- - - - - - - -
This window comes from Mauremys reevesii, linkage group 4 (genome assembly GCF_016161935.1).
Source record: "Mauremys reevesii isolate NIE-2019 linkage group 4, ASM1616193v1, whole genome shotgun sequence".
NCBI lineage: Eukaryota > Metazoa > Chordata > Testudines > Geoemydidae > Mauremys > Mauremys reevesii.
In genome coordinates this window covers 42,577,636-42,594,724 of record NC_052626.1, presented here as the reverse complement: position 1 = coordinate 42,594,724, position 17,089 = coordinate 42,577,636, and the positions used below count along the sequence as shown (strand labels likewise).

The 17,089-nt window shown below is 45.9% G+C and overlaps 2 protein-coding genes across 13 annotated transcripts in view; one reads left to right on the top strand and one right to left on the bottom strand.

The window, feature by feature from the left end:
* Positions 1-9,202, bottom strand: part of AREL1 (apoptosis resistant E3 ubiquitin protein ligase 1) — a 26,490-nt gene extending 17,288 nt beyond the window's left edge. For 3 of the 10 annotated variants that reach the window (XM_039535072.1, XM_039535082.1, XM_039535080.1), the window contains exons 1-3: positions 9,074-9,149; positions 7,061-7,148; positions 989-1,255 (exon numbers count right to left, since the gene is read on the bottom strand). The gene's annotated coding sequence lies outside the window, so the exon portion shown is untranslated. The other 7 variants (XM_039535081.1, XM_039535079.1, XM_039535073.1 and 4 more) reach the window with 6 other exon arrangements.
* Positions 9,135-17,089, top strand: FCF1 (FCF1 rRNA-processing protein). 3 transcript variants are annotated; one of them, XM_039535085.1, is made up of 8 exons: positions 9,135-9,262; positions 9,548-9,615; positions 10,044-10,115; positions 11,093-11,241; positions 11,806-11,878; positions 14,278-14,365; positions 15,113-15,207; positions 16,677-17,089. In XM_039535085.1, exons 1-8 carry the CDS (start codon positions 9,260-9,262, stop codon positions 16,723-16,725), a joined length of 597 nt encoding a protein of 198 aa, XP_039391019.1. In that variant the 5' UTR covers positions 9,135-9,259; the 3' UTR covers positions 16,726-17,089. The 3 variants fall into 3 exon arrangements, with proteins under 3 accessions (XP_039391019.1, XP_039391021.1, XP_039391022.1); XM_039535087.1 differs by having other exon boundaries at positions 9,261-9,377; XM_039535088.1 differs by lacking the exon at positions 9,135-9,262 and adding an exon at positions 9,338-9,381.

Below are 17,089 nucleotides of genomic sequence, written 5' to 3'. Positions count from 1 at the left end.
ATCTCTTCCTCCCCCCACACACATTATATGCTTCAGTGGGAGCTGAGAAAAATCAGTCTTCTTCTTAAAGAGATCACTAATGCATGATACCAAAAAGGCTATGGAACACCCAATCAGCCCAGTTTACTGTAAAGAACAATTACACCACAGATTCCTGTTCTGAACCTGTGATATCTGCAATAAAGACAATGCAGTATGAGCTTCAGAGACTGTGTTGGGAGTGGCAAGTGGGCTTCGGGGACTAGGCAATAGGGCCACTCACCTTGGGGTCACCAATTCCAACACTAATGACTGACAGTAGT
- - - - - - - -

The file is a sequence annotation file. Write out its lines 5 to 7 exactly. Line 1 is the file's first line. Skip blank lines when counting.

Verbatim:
The 17,089-nt window shown below is 45.9% G+C and overlaps 2 protein-coding genes across 13 annotated transcripts in view; one reads left to right on the top strand and one right to left on the bottom strand.

The window, feature by feature from the left end:
* Positions 1-9,202, bottom strand: part of AREL1 (apoptosis resistant E3 ubiquitin protein ligase 1) — a 26,490-nt gene extending 17,288 nt beyond the window's left edge. For 3 of the 10 annotated variants that reach the window (XM_039535072.1, XM_039535082.1, XM_039535080.1), the window contains exons 1-3: positions 9,074-9,149; positions 7,061-7,148; positions 989-1,255 (exon numbers count right to left, since the gene is read on the bottom strand). The gene's annotated coding sequence lies outside the window, so the exon portion shown is untranslated. The other 7 variants (XM_039535081.1, XM_039535079.1, XM_039535073.1 and 4 more) reach the window with 6 other exon arrangements.